With stocks in a recent slump, there is growing fear that November’s midterm elections are going to generate new chaos in the investment markets. Will the Democrats take over Congress and the Senate? If so, will they immediately begin impeachment proceedings against the president?
Lauren Rublin, a managing editor at Barron’s, adds perspective: “Our concern is with the longer-term impact of these historic races — specifically, what the outcomes will mean for the capital markets and investors. The stakes are particularly high in this election season, given America’s tariff battle with China, a growing federal budget deficit and an aging bull market, not to mention the partisan slug-fest consuming the country.”
In other words, many market watchers are conjuring images of a short-term and long-term horror show.
While the stock market has a general distaste for a cauldron cocktail of volatility and uncertainty, most analysts agree that once the election is behind us, the market will focus again on business fundamentals such as corporate profits. So, what is causing the recent stock market losses? According to Greg Valliere, the D.C.-based chief global strategist of Horizon Investments, “The cynical response is: It’s October.” (Based on data in the Stock Trader’s Almanac, October is the most volatile month of the year.) Valliere adds: “I think the problem is, ironically, that the economy is too strong. We’ve got a red-hot economy right now.”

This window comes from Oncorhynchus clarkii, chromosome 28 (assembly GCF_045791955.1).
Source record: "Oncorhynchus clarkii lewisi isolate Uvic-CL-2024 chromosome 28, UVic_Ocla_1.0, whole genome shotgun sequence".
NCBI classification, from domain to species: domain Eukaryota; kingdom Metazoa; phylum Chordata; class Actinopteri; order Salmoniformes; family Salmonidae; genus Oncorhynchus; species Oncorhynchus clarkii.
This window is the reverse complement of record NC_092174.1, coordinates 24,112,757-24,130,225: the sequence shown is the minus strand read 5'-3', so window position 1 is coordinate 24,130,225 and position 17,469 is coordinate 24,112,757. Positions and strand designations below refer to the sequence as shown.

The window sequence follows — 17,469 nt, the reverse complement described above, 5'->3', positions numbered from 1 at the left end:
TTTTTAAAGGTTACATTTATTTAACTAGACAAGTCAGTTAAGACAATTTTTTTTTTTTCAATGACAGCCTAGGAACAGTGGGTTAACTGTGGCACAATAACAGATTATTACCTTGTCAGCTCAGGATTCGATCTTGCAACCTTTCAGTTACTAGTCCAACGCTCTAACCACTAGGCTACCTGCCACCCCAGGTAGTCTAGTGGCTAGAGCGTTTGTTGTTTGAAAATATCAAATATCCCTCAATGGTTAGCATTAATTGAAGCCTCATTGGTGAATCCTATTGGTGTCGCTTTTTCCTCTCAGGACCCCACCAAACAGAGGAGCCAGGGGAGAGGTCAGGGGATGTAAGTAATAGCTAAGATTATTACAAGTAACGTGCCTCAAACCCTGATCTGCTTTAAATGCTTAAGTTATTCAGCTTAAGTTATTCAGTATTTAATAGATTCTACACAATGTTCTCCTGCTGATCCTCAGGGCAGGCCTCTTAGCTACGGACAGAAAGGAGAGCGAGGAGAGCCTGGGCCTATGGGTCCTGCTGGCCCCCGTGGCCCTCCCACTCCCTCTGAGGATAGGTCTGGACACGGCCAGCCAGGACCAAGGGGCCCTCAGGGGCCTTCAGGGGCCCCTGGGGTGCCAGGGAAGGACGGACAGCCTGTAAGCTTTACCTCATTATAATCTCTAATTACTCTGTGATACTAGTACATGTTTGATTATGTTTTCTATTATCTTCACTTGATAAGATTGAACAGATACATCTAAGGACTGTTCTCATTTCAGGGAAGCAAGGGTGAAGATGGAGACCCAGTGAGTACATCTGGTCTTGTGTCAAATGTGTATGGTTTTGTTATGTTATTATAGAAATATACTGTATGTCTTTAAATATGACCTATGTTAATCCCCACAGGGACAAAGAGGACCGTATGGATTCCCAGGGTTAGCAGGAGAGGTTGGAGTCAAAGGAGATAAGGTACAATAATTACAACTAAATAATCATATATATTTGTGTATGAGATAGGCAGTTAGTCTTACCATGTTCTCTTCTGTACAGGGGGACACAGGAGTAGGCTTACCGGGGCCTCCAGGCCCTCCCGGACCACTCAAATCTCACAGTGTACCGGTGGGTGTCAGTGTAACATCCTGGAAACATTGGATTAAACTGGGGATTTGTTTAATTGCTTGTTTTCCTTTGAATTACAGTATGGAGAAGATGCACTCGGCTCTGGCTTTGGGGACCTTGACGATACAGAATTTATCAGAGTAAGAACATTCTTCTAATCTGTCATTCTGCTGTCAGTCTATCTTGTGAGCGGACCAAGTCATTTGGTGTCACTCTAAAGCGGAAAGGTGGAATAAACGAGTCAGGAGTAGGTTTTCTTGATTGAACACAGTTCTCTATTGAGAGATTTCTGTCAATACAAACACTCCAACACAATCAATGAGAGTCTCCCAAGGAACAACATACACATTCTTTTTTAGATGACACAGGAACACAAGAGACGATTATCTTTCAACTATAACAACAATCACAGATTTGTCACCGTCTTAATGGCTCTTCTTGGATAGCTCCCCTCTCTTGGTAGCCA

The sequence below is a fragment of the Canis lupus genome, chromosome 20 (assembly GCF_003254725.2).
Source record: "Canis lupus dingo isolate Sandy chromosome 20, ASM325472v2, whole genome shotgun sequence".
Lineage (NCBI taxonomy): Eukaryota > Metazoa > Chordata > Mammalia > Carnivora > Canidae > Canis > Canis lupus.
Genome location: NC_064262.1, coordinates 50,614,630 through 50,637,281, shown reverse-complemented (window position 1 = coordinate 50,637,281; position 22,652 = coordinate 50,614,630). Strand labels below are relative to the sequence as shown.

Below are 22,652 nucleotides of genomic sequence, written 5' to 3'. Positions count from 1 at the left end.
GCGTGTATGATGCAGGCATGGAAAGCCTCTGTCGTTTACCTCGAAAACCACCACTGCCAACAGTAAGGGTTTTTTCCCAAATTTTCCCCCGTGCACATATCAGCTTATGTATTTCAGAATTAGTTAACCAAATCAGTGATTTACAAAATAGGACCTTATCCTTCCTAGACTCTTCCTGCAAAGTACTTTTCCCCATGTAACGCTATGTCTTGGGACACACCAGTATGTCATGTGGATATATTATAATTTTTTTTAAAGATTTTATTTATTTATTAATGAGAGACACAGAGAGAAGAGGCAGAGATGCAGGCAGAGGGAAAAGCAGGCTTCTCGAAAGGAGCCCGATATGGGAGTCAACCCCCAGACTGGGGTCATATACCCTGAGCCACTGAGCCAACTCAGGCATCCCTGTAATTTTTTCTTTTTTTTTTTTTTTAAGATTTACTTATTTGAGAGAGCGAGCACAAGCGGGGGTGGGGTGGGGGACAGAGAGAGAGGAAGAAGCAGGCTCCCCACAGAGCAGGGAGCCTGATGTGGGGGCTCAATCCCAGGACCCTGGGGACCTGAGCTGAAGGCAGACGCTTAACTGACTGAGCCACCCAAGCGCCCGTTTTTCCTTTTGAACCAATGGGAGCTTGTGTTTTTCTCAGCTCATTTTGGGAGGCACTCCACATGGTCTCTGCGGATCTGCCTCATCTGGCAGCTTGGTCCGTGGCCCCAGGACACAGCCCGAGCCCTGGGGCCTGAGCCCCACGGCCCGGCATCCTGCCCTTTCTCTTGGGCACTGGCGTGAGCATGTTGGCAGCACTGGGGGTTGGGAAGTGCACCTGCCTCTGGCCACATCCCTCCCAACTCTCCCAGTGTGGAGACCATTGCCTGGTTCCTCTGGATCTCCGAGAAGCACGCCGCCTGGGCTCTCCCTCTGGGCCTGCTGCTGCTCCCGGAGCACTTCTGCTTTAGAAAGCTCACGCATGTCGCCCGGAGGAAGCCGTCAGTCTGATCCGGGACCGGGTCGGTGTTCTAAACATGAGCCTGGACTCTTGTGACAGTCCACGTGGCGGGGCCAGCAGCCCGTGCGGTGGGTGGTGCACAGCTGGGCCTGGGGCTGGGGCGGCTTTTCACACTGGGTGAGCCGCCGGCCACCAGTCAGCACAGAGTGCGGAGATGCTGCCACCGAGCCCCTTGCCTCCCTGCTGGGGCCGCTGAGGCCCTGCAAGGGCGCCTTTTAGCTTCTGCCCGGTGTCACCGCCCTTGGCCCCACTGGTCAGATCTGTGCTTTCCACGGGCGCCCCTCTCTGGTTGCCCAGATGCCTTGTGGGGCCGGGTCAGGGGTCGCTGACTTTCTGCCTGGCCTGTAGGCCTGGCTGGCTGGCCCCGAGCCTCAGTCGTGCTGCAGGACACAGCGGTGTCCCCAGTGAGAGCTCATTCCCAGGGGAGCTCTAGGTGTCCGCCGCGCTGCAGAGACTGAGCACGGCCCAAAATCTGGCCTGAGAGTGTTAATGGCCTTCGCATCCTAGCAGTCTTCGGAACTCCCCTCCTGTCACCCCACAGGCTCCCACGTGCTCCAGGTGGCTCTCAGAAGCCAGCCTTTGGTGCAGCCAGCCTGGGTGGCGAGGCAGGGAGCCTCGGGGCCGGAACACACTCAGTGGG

Even Federal Reserve Chairman Jerome Powell has described our economic trajectory as “extraordinary times.” He adds, “The economy is strong, unemployment is near 50-year lows, and inflation is roughly at our 2 percent objective.” Powell expects these conditions to persist.
Charles Schwab’s chief investment strategist, Liz Ann Sonders, takes a more somber tone, reminding us recent stock market action illustrates why it is important to remain disciplined and diversified in a way consistent with your risk tolerance and investment goals. In the data she monitors, nonpolitical risks have been rising, and Sonders recommends more caution for stock investors.
The bottom line: It is not rational to make investment decisions based on political elections. Don’t waste time or energy trying to forecast the next bear market or recession.
So, the midterm will come and go. Find solace in knowing we are not strangers to divided government. In fact, some may argue that a couple of years of deadlock might clear some of the political cobwebs of dysfunction (we can dream).
Let common sense prevail. Build a solid financial plan that is focused on your long-term goals, construct a well-diversified portfolio, and ignore the noise.
Featured in the Knoxville News Sentinel October 25, 2018
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